Bring Me Back
B. A. Paris
St. Martin’s Press, June 2018
A strange and troubling tale of anger, selfishness, disappearance and mystery. Finn McQuaid is a driven slick fund manager. He’s successful and popular with several women. Twelve years earlier, when the story starts, he is driving toward England out of Paris with his current lover, Layla, whom he hopes to marry soon. In the dark middle of the night they stop for fuel and Layla disappears.
Now, still more successful, McQuaid romances Layla’s sister, Ellen, moves her into the house he once shared with Layla and prepares to marry her. Then strange things begin to happen, clues drop, that indicate that Layla may not be dead after all and McQuaid admits he didn’t tell police the whole truth, that fateful dark night.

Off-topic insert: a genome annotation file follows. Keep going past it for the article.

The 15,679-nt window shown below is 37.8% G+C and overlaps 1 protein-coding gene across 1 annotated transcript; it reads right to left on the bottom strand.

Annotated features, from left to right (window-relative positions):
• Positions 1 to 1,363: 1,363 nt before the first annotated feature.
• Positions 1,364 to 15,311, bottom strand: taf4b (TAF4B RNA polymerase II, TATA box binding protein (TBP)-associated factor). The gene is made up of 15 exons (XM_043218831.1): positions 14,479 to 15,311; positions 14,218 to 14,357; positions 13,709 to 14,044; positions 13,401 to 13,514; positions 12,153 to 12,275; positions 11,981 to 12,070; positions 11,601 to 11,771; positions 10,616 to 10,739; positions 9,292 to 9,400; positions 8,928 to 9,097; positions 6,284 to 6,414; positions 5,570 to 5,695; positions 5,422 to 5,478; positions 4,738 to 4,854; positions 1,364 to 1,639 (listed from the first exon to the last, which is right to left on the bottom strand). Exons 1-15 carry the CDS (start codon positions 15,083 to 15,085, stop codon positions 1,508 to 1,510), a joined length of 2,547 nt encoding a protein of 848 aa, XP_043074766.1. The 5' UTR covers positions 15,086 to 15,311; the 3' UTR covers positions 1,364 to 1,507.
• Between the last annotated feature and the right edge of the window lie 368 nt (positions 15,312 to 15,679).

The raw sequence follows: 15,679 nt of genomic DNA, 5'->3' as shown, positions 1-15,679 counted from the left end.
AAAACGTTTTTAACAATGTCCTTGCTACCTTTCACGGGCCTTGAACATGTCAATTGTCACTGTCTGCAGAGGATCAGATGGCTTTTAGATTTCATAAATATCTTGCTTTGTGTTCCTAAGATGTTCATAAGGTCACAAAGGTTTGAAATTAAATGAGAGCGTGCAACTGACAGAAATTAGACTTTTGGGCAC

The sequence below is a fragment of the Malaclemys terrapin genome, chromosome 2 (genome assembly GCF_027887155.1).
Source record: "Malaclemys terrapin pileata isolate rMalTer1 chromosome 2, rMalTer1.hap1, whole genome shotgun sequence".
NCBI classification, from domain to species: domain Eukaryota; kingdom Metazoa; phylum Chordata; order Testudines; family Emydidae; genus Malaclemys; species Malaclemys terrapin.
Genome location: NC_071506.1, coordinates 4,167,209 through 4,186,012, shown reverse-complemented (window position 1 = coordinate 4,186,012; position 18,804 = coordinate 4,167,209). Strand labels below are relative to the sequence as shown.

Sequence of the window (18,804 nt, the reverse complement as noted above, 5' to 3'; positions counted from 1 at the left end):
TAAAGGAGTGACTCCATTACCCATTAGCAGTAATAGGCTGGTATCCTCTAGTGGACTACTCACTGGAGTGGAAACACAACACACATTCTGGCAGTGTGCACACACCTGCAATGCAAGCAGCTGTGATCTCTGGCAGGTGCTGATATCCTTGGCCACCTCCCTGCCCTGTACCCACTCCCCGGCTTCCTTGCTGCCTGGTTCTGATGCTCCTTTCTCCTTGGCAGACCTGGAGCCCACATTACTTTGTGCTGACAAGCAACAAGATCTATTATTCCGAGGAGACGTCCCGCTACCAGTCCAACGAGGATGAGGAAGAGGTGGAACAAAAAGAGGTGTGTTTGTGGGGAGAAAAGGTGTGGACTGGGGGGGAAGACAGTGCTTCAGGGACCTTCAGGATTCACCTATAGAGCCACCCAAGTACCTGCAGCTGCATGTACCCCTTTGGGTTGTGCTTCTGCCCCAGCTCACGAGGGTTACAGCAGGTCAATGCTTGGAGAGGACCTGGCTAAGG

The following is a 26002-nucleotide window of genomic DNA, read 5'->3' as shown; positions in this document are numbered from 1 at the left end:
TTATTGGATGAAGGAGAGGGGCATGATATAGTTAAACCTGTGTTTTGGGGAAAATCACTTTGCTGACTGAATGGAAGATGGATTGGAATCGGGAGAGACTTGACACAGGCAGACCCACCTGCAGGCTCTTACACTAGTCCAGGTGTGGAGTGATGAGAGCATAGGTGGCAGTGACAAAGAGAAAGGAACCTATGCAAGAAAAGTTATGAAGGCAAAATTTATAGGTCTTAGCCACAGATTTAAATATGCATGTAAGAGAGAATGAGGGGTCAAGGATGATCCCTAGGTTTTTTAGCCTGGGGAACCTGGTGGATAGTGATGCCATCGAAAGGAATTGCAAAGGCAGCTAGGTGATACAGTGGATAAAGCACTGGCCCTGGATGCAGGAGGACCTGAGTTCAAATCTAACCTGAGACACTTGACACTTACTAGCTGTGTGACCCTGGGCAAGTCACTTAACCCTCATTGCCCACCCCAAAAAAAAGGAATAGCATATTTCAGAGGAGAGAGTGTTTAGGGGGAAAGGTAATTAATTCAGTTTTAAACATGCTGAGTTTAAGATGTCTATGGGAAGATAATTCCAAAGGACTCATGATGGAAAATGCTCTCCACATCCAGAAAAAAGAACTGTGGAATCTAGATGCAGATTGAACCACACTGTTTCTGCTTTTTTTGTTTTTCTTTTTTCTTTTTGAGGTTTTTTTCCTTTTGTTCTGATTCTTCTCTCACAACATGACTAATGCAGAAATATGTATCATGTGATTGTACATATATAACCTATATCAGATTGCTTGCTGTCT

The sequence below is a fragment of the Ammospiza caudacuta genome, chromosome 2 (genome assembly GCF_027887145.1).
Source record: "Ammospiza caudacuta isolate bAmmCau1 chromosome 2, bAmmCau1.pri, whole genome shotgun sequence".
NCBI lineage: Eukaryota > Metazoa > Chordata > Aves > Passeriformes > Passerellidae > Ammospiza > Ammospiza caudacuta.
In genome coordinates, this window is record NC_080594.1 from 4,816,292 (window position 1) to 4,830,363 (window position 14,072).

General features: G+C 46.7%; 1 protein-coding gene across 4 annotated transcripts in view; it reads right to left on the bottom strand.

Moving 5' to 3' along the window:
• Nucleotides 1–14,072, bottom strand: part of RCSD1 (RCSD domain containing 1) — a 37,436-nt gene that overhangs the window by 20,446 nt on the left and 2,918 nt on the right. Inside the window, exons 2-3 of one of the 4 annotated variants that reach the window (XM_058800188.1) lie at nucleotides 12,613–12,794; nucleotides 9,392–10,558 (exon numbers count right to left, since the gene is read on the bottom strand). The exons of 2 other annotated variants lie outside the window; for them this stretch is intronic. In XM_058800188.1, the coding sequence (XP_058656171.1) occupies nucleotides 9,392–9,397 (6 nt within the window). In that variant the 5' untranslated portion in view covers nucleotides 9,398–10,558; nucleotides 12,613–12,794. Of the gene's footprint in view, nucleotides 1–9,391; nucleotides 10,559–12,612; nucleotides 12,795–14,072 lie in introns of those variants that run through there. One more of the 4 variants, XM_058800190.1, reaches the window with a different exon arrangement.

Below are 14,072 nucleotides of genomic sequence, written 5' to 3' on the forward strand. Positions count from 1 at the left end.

The novel is highly personal and internal in tone. It reveals the inner amoral mental state of a man who seems committed to almost nothing except his own personal reality and a unique truth that is his own. Readers will be dragged through the weeds of this internal turmoil almost from the very beginning. The use of Russian dolls to provoke and irritate McQuaid and possibly mess with his mind is brilliant but the deliberate pace and development is at times a bit tedious. Nevertheless, carefully structured and presented, the novel eventually satisfies the mystery after a deliberate buildup to a logical ending.